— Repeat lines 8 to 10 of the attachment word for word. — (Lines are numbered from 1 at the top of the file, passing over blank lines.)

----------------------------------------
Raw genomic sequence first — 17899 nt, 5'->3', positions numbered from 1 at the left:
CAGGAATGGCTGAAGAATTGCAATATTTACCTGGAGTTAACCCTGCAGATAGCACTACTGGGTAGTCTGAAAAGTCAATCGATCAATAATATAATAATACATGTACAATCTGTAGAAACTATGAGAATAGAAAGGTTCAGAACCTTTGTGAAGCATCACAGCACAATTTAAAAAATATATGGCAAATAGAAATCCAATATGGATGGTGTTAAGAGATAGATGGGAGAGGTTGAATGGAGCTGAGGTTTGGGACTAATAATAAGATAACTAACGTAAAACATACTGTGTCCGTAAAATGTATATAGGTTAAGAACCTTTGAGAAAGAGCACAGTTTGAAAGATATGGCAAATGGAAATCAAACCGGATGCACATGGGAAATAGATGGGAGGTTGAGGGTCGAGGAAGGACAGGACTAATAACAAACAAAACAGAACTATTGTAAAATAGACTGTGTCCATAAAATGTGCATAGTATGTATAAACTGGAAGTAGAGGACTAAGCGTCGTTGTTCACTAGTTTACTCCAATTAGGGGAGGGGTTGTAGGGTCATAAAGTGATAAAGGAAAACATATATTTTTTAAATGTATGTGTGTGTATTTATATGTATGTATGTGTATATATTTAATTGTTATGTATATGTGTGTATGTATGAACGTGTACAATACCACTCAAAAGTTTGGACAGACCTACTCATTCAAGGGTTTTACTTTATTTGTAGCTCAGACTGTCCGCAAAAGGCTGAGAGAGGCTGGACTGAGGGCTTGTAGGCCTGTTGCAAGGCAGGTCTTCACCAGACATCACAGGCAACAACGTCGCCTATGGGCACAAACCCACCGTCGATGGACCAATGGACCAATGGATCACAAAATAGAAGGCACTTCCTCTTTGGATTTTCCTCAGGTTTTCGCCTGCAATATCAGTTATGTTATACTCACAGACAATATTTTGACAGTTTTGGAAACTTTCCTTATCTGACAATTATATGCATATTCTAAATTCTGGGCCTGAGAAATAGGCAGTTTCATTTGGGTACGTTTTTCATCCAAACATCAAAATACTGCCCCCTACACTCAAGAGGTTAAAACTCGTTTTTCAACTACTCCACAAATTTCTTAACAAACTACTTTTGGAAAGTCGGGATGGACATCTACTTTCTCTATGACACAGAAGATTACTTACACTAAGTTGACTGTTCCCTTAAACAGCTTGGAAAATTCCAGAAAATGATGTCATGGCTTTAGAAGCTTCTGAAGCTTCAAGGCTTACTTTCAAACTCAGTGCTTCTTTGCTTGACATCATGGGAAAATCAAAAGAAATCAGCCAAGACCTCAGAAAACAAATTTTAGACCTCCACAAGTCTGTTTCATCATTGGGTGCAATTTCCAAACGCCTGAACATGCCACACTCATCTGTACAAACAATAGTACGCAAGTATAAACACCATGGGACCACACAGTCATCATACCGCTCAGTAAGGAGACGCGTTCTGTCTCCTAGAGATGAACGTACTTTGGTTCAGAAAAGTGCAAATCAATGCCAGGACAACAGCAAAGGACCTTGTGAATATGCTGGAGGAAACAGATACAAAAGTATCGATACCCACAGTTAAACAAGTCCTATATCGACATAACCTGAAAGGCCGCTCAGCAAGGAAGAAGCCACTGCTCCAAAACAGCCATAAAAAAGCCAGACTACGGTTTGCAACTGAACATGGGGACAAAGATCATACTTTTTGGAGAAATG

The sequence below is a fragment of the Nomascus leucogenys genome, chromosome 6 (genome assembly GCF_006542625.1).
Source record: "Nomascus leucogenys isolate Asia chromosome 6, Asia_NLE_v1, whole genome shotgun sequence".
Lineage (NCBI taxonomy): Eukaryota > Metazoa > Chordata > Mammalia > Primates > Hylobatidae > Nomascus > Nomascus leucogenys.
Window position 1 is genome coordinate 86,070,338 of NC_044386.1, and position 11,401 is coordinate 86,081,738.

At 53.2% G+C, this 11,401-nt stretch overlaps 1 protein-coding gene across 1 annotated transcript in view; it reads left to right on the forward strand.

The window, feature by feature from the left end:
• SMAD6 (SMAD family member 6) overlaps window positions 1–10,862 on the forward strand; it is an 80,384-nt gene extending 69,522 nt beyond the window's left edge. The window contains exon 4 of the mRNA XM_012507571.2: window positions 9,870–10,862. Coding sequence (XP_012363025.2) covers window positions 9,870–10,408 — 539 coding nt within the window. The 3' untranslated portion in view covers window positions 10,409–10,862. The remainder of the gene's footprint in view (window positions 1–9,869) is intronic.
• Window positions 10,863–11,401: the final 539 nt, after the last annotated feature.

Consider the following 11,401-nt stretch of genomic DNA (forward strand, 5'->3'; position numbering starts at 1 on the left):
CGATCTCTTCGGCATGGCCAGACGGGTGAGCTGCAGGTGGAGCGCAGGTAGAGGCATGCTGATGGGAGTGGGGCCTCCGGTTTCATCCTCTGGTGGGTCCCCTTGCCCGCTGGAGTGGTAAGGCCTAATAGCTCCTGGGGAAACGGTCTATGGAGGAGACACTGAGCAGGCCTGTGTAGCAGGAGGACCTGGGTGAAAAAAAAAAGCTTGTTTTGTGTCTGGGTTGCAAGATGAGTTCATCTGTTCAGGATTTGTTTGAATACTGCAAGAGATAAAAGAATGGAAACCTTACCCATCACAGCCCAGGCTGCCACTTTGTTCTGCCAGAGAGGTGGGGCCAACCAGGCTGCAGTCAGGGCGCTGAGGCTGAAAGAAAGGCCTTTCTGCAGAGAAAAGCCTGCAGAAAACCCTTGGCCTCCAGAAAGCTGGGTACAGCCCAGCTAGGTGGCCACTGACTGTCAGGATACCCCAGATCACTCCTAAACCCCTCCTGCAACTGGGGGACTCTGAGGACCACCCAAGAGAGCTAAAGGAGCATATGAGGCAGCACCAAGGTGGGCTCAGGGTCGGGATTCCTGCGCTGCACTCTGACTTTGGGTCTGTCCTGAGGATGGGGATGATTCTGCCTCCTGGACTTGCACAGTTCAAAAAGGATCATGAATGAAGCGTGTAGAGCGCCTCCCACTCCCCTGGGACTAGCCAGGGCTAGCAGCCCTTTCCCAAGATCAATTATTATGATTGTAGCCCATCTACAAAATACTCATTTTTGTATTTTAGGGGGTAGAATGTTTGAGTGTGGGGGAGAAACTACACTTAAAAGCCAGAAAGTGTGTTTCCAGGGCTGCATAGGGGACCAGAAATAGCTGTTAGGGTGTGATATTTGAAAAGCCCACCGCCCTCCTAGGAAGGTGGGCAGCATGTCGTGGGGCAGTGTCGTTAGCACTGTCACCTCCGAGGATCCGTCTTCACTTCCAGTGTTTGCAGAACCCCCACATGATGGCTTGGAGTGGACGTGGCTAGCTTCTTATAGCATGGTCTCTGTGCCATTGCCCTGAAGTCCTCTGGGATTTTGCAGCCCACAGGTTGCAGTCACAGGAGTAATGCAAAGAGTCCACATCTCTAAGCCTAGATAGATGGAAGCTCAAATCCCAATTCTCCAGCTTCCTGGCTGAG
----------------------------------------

The window, feature by feature from the left end:
• SMAD6 (SMAD family member 6) overlaps window positions 1–10,862 on the forward strand; it is an 80,384-nt gene extending 69,522 nt beyond the window's left edge. The window contains exon 4 of the mRNA XM_012507571.2: window positions 9,870–10,862. Coding sequence (XP_012363025.2) covers window positions 9,870–10,408 — 539 coding nt within the window. The 3' untranslated portion in view covers window positions 10,409–10,862. The remainder of the gene's footprint in view (window positions 1–9,869) is intronic.
• Window positions 10,863–11,401: the final 539 nt, after the last annotated feature.